Archive for the ‘Emotional Behavior Disorders’ Category

How do you communicate your expectations for acceptable behavior? The best way to establish acceptable behaviors are those strategies that are proactive and preventative. If you want your students to cooperate they have to understand and follow your rules and routines. You have to first communicate your expectations for acceptable behavior. In the first week of school you teach the expectations that you have. Keep a list of potential behaviors and strategies to use in reacting to them. This preparation will keep you proactive if a unexpected behavior happens.

Describe the specific behaviors. Show them, have them demonstrate, reteach them, and teach them again. Always provide students opportunities to practice the acceptable behaviors, sometimes singleing out students who you expect will be problematic. Provide POSITIVE ongoing feedback so students know when they are being unacceptable. Have 1-on-1 talks with students who continue to have problems with behavior. Be consistent with consequences but also take the time to figure out the underlying cause.


Calm down and stay consistent. Reflect and diagnose the problematic behavior. Develop a strategy to handle it. Implement the strategy. Reflect and evaluate. Do nothing to make the situation worse.

Give the disruptive student the least amount of attention necessary. Time spent on the student is time lost from teaching, and it may increase disruptions in the rest of the class. There are usually followers in the class that are on the fence of being disruptive. If one student is seen rattling your cage, they are more likely to join in, especially if the actual teaching is disrupted by the time you spend with him. If the student is seeking attention, the more you give, negative or not, the more you are reinforcing the behavior. You can’t ignore it, and attempts to do so may escalate the problem.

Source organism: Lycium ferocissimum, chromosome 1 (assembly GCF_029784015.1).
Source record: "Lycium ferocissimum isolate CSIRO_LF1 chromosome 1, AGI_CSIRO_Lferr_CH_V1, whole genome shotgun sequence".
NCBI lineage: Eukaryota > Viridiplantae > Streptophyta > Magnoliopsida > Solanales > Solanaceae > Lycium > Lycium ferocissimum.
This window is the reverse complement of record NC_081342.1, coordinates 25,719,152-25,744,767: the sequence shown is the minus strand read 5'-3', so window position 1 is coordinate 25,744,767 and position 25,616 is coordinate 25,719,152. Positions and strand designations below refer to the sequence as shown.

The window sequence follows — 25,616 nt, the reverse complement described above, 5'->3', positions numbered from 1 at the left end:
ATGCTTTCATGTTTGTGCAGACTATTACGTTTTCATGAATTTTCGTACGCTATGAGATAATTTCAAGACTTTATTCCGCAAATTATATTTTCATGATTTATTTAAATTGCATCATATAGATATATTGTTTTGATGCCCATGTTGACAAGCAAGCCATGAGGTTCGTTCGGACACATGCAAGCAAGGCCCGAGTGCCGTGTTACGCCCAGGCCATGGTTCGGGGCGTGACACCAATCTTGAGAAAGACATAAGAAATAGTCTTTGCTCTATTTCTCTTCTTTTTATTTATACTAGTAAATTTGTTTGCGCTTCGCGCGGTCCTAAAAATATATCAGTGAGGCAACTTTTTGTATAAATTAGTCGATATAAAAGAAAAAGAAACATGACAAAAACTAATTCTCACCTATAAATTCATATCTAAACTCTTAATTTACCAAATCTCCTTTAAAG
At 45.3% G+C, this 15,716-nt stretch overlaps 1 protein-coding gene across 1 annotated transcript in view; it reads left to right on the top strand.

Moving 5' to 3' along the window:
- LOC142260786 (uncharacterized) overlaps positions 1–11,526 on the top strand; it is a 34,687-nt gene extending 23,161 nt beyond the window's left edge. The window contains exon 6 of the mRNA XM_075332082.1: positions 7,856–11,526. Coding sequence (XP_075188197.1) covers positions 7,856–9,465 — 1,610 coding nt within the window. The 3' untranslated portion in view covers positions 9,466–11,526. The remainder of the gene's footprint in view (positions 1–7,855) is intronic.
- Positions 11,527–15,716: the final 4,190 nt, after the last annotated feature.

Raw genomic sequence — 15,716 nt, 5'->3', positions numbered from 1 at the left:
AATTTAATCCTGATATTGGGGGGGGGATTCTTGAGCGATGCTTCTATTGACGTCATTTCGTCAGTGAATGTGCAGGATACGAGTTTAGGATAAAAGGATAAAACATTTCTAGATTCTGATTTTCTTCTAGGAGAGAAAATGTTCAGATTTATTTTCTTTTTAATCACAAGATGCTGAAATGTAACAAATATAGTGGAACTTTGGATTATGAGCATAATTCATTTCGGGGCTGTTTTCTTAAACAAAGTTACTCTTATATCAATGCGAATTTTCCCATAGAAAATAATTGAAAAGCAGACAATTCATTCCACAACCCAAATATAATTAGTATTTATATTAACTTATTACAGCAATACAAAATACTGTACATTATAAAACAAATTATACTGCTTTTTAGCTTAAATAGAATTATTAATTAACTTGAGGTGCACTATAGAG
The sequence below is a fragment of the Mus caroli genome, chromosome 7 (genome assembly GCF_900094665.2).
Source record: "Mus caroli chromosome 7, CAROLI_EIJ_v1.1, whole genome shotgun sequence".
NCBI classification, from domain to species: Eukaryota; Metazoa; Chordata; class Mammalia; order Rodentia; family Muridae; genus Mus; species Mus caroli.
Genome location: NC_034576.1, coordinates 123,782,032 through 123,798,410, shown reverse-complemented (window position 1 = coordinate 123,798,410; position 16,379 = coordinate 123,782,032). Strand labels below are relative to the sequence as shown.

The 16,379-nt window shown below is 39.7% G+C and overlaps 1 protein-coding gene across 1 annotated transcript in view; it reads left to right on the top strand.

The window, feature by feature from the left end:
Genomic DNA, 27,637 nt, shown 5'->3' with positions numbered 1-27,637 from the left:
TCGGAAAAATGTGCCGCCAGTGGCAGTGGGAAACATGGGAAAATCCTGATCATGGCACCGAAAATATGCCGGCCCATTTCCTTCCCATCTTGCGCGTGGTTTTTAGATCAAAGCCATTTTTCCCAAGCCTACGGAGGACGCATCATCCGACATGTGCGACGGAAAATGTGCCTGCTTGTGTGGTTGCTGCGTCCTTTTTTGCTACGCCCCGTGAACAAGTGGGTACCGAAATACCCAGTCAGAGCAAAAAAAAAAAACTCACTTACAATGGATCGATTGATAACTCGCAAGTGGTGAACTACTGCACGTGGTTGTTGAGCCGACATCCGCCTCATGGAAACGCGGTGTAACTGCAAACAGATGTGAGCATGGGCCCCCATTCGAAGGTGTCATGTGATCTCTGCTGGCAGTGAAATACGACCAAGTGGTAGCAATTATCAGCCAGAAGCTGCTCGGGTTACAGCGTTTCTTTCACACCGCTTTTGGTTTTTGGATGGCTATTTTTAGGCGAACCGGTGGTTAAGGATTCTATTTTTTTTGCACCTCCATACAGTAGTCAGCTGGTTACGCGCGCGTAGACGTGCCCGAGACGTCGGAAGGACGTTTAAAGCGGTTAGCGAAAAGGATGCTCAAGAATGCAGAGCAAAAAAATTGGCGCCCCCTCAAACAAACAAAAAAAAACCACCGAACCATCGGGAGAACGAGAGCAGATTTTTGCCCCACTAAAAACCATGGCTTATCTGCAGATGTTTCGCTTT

Don’t go straight for suspension. There is a range of sanctions from the meaningful glance to exclusion. Work your way through them. Don’t give negative commands, such as ‘stop talking’ because they invite a response. Give positive instructions which amount to the same thing; “Please get on with your work quietly.”

Know what sactions are available to you. The teacher needs to be confident that the institution will back their decision. Sometimes the easiest sanction is often to exclude the student. As long as you are polite but authoritative and positive about it.

It is unrealistic to pretend that you can exclude or sanction a student and not be distracted by the experience. The other students will be similarly distracted. If it is possible to move into an exercise or similar activity in the aftermath, do so. It enables everyone to regain an even keel, or at the very least to vent their grumbles without further whole-class disruption.

I currently work at a hospital so I see hundreds of people come and go all day long. Today while walking through the halls I noticed a younger girl probably around the age of 10 or 11. She was uncontrollably angry with what seemed to be her mother and maybe grandmother. This got my wheels turning in a sort of out of body experience. Instead of staring and judging like so many people were I wanted to know exactly what I would do in that situation.

I don’t know if the child had special needs by just observing but the yelling, crying, stomping, and all around aggressive behavior made me believe she had an emotional behahavioral disorder. I found some resources below that have good strategies within them for dealing with a child that has these undesirable behaviors.